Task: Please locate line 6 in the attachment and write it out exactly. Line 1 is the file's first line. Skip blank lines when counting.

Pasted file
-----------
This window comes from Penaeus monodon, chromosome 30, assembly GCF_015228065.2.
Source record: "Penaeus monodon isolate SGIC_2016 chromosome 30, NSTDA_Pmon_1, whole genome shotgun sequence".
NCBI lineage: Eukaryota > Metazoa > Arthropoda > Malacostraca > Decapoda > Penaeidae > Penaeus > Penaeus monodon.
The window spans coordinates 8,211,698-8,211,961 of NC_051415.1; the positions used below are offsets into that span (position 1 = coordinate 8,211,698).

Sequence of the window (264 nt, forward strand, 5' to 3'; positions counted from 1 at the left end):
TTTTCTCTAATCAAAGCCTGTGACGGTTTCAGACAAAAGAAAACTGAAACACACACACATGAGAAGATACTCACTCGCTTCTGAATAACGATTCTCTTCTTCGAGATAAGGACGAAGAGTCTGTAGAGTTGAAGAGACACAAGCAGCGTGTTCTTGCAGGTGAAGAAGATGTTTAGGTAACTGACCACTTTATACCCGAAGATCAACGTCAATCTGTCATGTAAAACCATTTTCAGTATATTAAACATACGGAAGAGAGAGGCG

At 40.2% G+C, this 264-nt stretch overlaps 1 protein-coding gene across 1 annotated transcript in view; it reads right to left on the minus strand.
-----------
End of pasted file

TTTTCTCTAATCAAAGCCTGTGACGGTTTCAGACAAAAGAAAACTGAAACACACACACATGAGAAGATACTCACTCGCTTCTGAATAACGATTCTCTTCTTCGAGATAAGGACGAAGAGTCTGTAGAGTTGAAGAGACACAAGCAGCGTGTTCTTGCAGGTGAAGAAGATGTTTAGGTAACTGACCACTTTATACCCGAAGATCAACGTCAATCTGTCATGTAAAACCATTTTCAGTATATTAAACATACGGAAGAGAGAGGCG